Maybe align yourself with more positive people.

    Q

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    Replies
    1. If you have received positive responses all around, that's great!

      Aligning oneself with positive people is good advice, but learning to stay positive even in the company of negative people is equally important, especially when such people form part of our inner circle. It's disappointing how we manage to keep aside hundreds of positive comments and take that single negative one to heart.

      I think it's not a matter of trying to convince anyone of the value of our profession or interests. We just have to learn to accept that there'll be good responses and bad, and take them all in our stride.

      Delete
  4. You know, I've always felt the opposite since I moved into freelancing full-time! As soon as I made the jump, I was bursting at the seams with excitement to be able to say "I'm a freelance writer" to anyone who asked.

    The more I got into freelancing, and writing, the more I fell in love with it as I realized it's just the perfect job for me. I get to wake up when I want, I get to work when and where I want (as long as I have wifi!), I have time to do normal things, like laundry and errands and catch an occasional TV show, and it's awesome.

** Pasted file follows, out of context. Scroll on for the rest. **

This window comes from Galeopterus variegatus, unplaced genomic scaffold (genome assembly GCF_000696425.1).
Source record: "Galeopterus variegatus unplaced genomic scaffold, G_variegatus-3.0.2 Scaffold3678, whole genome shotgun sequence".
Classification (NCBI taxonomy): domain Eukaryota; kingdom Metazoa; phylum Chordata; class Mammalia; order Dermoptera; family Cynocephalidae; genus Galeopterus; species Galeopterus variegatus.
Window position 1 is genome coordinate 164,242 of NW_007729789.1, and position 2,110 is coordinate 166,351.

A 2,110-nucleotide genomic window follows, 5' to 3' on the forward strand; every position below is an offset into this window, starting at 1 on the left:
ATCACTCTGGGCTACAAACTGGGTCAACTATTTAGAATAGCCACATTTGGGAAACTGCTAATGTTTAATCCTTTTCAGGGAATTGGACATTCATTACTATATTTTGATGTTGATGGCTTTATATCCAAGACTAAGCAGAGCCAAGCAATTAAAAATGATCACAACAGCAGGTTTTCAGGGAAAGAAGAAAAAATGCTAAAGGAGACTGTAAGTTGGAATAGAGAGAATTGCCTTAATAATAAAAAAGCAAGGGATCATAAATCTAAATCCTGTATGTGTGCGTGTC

Most respectfully, and even though I enjoyed reading it, I have to disagree with every single point in your blog post!

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    Replies
    1. It's great that you have had the best of experiences as a freelance writer. But there are people who haven't, so I guess it's not really about agree or disagreeing here, it's more about learning how to handle the negative experiences.

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  5. In my experience, people are fascinated with what I do and have often sought me out to have extended conversations on how I make money in the freelancing world. More and more people are willing to at least supplement their steady jobs with freelance assignments. For a digital content writer such as myself having a professional website ( not just a blog) and a business card really helps answer questions even in conversations held in social scenarios.

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    Replies
    1. Not everyone is negative about freelancing or writing, there are those who're fascinated by it. And you're right about having a professional website and a business ready. It is a solid way to handle those social scenarios well.

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  6. I have been a montessori teacher for seven years and a content writer for two years. It is wiith great pride that i tell im a content writer the replies to these have always been like hey cool, superb, wonderful and all the rest of it. Freelancers rock, many even ask how they can become like us!